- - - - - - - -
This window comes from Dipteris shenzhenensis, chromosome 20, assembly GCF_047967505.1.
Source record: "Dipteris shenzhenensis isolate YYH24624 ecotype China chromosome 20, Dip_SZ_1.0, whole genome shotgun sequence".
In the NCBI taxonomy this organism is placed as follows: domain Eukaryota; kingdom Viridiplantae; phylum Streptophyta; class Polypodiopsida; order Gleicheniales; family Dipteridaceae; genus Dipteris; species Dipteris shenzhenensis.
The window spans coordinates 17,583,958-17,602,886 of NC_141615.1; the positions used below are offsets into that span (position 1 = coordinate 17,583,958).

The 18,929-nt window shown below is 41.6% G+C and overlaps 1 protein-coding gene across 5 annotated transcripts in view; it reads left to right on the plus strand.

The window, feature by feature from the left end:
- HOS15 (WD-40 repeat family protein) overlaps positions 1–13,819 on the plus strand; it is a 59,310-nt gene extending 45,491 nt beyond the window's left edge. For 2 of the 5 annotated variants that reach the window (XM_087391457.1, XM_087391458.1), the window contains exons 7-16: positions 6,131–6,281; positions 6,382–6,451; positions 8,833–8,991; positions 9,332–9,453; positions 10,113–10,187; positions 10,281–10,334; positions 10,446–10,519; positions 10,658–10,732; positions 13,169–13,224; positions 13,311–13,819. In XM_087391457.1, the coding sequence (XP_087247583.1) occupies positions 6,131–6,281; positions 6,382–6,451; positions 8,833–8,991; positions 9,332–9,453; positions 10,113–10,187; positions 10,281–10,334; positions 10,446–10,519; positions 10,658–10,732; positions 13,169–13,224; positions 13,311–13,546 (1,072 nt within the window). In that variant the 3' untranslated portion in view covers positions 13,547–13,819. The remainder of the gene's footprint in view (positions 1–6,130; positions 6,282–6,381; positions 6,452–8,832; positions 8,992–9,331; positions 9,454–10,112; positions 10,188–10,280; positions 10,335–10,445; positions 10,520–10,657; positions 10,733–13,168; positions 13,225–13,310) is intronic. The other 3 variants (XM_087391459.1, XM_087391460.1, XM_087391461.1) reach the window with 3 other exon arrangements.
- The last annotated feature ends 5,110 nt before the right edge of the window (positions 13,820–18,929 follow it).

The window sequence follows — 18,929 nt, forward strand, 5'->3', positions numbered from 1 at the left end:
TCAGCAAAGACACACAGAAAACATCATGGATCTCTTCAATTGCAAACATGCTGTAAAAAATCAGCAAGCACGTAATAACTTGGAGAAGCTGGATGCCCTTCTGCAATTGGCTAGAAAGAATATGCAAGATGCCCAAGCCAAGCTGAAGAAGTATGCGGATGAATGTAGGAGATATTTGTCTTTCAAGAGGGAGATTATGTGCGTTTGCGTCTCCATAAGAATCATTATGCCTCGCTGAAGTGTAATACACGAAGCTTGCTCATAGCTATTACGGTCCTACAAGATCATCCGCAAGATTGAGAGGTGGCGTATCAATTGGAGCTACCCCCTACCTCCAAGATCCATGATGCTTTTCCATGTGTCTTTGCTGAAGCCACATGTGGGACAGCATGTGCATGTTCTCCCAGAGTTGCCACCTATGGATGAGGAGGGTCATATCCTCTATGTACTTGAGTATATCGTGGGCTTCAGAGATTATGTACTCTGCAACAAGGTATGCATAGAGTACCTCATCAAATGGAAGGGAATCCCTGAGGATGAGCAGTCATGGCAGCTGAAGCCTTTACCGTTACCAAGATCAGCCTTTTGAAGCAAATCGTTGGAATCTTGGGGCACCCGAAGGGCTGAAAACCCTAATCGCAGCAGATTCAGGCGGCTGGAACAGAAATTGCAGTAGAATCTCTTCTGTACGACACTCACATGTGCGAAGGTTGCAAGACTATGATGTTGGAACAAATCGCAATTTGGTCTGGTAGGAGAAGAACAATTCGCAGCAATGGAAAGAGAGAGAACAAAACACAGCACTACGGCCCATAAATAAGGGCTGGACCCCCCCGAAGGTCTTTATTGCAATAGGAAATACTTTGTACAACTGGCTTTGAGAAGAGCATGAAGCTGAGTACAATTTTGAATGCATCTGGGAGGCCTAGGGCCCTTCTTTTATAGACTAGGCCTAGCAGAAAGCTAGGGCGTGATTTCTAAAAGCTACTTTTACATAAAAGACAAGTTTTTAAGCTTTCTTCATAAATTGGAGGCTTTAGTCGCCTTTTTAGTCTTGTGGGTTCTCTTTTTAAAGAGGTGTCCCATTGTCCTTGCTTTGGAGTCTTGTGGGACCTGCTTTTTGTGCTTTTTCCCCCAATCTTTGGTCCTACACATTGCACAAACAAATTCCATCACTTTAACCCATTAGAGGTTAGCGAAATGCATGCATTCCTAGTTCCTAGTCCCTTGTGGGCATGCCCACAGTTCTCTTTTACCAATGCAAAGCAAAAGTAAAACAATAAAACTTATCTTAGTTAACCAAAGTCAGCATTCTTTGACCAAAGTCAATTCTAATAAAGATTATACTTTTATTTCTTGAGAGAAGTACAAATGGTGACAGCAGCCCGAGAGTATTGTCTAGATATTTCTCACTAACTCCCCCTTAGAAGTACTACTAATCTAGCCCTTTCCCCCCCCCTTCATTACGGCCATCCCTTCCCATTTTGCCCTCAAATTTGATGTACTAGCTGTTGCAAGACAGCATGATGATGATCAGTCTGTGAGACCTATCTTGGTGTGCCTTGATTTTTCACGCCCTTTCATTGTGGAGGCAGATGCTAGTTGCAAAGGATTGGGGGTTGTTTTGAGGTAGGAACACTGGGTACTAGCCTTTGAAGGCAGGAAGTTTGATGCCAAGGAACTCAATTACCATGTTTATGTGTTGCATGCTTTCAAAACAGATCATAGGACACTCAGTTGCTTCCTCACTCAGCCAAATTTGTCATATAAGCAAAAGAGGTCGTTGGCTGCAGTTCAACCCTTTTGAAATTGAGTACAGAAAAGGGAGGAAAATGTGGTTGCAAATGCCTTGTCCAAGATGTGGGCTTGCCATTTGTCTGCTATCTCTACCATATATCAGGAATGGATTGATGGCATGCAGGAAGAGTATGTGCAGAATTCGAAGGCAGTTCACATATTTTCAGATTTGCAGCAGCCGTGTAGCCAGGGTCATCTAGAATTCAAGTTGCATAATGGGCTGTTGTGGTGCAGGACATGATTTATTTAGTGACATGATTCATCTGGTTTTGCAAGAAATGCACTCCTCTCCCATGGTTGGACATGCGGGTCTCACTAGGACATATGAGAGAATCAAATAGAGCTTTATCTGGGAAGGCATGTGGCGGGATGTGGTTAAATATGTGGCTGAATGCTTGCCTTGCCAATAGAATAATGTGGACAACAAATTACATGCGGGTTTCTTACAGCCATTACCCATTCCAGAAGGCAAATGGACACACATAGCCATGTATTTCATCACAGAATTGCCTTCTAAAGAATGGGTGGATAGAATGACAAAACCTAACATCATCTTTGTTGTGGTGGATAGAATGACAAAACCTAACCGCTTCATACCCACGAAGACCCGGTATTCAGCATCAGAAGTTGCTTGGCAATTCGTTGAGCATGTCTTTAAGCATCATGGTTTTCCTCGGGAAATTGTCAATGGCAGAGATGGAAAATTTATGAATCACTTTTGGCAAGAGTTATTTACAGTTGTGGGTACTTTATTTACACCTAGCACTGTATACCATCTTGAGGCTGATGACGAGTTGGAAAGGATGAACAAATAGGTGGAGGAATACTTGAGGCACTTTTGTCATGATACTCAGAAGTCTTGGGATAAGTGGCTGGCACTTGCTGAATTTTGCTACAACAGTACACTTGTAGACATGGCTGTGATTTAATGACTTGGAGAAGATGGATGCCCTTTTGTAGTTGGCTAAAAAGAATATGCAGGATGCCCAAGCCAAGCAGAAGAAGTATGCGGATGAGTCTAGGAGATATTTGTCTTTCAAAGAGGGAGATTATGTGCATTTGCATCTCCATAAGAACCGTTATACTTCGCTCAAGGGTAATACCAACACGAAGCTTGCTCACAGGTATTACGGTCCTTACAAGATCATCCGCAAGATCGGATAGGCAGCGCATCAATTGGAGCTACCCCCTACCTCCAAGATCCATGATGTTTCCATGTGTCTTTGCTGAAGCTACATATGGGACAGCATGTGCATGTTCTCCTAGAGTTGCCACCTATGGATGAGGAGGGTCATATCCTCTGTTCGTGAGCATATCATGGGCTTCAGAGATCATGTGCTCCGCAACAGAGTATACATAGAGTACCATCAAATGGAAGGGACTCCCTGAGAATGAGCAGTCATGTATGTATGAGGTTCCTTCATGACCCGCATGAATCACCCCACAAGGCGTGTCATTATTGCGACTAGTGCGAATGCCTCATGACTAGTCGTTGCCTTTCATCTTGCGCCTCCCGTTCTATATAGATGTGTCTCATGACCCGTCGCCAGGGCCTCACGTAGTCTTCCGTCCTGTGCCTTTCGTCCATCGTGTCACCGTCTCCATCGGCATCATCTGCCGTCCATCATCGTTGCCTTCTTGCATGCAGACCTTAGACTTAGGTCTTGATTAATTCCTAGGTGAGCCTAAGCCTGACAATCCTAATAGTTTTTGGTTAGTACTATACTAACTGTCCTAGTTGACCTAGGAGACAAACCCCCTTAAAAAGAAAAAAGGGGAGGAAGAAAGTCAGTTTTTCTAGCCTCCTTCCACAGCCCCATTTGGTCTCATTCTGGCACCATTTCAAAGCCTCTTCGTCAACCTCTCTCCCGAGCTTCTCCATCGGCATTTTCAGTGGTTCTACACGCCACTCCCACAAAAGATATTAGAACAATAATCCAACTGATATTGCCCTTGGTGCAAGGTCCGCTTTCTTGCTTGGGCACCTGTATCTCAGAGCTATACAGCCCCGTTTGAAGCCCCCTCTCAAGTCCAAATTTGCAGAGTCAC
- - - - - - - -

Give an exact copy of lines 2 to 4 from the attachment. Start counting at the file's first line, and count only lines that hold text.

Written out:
Source record: "Dipteris shenzhenensis isolate YYH24624 ecotype China chromosome 20, Dip_SZ_1.0, whole genome shotgun sequence".
In the NCBI taxonomy this organism is placed as follows: domain Eukaryota; kingdom Viridiplantae; phylum Streptophyta; class Polypodiopsida; order Gleicheniales; family Dipteridaceae; genus Dipteris; species Dipteris shenzhenensis.
The window spans coordinates 17,583,958-17,602,886 of NC_141615.1; the positions used below are offsets into that span (position 1 = coordinate 17,583,958).